No-Risk Blood Test for Down Syndrome

Mother's Blood DNA Test IDs Down Syndrome With No Risk to Fetus

From the WebMD Archives

Oct. 6, 2008 -- An early-pregnancy blood test promises to tell women whether their fetus has Down syndrome without the need for risky, invasive procedures.

First- and second-trimester screening tests can detect pregnancies at high risk of Down syndrome. Many women opt to terminate such pregnancies.

But even if it never comes to having to make such a heart-rending decision, Down syndrome screening can be anguishing.

Noninvasive ultrasound and blood tests can tell women whether they need more invasive tests. These confirmatory tests mean inserting a needle into the womb to sample amniotic fluid (amniocentesis) or snipping off a small piece of the placenta for analysis (chorionic villus sampling or CVS).

The vast majority of the time, these tests go smoothly. But there's a real risk they can cause a miscarriage. Moreover, by the time all these tests confirm Down syndrome, the pregnancy is often 18 or 19 weeks along -- making the decision to terminate even more emotionally difficult.

No wonder the decision to undergo Down syndrome screening is fraught with anxiety. It certainly was an anxious time for Stanford University bioengineer Stephen Quake, PhD, and his family, when his wife underwent amniocentesis during her first pregnancy and CVS during her second.

"It was nerve-wracking for all of us, and I can only imagine how the fetus felt," Quake tells WebMD.

Safe Blood Test for Down Syndrome

Quake started looking for a better way to screen. He knew that a small amount of fetal DNA enters a pregnant woman's bloodstream. Researchers already were trying to separate that DNA from the mother's own DNA, but were having little luck.

That's when Quake had a brainstorm. Down syndrome is a genetic defect -- an extra copy of chromosome 21. Quake realized it isn't necessary to separate fetal DNA from maternal DNA. All he had to do was count the DNA that belonged to chromosome 21. Too much of this DNA signaled a fetus with an extra chromosome.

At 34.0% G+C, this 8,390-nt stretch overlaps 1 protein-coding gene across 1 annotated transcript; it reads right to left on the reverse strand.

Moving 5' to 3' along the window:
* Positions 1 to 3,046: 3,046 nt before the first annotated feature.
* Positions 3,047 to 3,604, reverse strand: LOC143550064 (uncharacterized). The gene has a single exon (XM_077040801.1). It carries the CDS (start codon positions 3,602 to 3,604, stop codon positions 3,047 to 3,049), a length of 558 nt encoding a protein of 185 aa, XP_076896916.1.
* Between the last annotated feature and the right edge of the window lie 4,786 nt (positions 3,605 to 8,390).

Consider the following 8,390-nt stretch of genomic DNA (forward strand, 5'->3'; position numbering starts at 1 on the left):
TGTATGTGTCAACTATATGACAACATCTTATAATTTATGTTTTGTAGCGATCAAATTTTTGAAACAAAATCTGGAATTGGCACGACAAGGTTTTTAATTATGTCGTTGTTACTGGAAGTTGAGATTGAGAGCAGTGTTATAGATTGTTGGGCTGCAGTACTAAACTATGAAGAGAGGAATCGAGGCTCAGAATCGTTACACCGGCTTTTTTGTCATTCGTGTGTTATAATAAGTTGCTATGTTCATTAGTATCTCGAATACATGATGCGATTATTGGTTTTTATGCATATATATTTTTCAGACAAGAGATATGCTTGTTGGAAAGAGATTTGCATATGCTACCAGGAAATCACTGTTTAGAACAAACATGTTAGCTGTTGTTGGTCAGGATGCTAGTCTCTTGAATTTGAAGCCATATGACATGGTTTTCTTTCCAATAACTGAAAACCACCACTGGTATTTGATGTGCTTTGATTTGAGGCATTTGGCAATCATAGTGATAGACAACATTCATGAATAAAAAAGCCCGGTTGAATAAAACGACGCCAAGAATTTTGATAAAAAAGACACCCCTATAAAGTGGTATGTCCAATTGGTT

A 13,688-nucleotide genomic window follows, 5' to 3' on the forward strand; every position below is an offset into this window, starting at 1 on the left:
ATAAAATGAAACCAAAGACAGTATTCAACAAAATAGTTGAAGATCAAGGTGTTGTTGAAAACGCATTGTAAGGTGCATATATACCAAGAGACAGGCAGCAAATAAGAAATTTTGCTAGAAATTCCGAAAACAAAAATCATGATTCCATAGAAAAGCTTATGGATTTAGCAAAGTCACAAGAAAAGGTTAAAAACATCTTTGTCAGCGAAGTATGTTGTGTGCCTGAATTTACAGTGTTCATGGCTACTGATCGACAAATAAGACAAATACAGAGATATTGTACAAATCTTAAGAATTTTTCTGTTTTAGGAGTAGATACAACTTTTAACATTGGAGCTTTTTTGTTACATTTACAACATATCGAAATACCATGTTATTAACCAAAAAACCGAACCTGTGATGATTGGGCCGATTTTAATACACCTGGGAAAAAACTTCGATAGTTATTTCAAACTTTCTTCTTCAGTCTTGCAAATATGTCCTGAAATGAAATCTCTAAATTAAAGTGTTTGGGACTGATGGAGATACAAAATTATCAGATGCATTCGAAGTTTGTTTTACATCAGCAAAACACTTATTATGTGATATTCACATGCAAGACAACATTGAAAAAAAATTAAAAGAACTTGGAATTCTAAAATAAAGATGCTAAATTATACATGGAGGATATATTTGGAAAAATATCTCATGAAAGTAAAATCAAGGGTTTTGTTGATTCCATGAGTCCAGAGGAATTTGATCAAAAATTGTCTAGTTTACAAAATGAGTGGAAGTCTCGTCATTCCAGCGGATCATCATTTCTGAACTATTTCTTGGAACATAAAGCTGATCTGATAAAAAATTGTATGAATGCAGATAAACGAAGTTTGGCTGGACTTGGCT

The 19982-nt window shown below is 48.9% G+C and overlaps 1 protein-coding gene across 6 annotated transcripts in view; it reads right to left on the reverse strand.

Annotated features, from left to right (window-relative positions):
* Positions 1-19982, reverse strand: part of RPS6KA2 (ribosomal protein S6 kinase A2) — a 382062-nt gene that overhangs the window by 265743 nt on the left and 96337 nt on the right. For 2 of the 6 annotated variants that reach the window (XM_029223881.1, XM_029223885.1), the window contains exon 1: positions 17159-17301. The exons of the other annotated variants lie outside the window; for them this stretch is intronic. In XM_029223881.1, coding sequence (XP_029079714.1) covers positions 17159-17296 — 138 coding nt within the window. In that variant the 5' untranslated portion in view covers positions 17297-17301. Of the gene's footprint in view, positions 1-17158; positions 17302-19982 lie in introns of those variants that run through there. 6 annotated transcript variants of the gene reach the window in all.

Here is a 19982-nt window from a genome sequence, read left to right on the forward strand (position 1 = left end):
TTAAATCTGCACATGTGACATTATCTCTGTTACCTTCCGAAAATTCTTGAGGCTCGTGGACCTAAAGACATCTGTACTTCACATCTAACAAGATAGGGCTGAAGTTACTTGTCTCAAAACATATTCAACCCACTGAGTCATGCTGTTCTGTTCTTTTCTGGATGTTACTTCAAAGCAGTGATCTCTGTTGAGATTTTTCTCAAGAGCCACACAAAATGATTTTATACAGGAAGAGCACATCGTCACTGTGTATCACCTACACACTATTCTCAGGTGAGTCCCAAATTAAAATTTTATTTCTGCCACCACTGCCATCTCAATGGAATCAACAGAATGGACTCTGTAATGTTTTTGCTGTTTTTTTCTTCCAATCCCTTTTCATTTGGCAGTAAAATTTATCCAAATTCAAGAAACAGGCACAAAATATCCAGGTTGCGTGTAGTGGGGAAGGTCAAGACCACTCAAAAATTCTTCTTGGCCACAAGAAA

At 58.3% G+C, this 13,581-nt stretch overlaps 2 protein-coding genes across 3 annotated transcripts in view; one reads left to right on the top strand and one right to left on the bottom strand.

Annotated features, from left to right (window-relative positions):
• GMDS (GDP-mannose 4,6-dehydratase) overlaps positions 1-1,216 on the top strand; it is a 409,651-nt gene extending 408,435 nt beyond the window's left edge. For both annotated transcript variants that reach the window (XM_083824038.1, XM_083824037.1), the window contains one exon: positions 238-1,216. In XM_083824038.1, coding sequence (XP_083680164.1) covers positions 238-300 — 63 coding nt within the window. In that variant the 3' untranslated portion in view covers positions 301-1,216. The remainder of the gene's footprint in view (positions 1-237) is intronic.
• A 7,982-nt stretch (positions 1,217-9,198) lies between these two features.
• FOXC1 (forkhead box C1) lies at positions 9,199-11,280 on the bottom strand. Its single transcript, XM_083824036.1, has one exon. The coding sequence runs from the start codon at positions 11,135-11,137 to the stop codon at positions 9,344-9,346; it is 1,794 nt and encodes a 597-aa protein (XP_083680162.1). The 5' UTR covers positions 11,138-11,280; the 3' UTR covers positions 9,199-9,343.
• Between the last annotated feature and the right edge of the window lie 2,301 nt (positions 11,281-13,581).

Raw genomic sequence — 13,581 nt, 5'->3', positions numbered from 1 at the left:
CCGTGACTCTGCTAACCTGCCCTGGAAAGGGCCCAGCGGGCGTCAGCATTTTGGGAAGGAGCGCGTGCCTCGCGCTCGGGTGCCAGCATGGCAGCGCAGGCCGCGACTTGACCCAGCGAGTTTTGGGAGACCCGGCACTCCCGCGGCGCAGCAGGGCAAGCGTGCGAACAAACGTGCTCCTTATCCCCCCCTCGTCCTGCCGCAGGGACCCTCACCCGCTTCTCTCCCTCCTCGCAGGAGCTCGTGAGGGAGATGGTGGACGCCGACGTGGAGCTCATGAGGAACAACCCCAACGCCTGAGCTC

"We sequence millions of molecules from each blood sample and map the DNA back to the chromosome. And then we look to see if any chromosomes are over-represented," Quake says.


Quake's team ran the test on small blood samples from 18 pre-selected pregnant woman and a single male donor.

Some of the women had normal pregnancies. Nine of the women carried fetuses with Down syndrome. Two of the women carried fetuses with Edward syndrome (an extra copy of chromosome 18) and one woman carried a fetus with Patau syndrome (an extra copy of chromosome 13).

The score: A plus. The test detected every genetic defect and was able to identify every normal pregnancy (as well as the male donor).

"That makes us feel pretty good. But one has to reserve judgment until this can be tested in thousands of samples," Quake cautions.

"This would be a big step forward. This is exciting stuff," says J. Christopher Glantz, MD, MPH, director of the perinatal outreach program and professor of obstetrics and gynecology at the University of Rochester Medical Center, N.Y.

Glantz, who was not involved in the Quake study, agrees that the DNA test must be tested in a very large number of women. Before it's ready for prime time, researchers will have to show that it misses very few cases of Down syndrome -- and that it sounds almost no false alarms.

"If this is confirmed to be as useful as the authors say, it would be quite a significant step forward, because women would no longer have to undergo an invasive test," Glantz says.

Quake thinks the test will be able to detect Down syndrome as early as the fifth week of pregnancy. Currently, the test would cost about $700. But that cost would drop considerably if it were widely used.

"We are two to three years away from a viable test," Quake says. "This technology is not common in hospitals now, but we anticipate it will be soon. We are very excited about the prospects of improving health and saving lives."

Quake and colleagues report their findings in the Oct. 6 early online edition of the Proceedings of the National Academy of Sciences.

WebMD Health News Reviewed by Louise Chang, MD on October 06, 2008



Fan, H.C. Proceedings of the National Academy of Sciences, Oct. 6, 2008; early edition.

Ball, R.H. Obstetrics & Gynecology, July 2007; vol 110: pp 10-17.

Malone, F.D. TheNew EnglandJournal of Medicine, Nov. 10, 2005; vol 353: pp 2001-2011.

Stephen Quake, PhD, professor of bioengineering and applied physics, Stanford University; investigator, Howard Hughes Institute, Stanford, Calif.

J. Christopher Glantz, MD, MPH, director, perinatal outreach program; professor of obstetrics and gynecology, University of Rochester Medical Center, N.Y.

© 2008 WebMD, LLC. All rights reserved.


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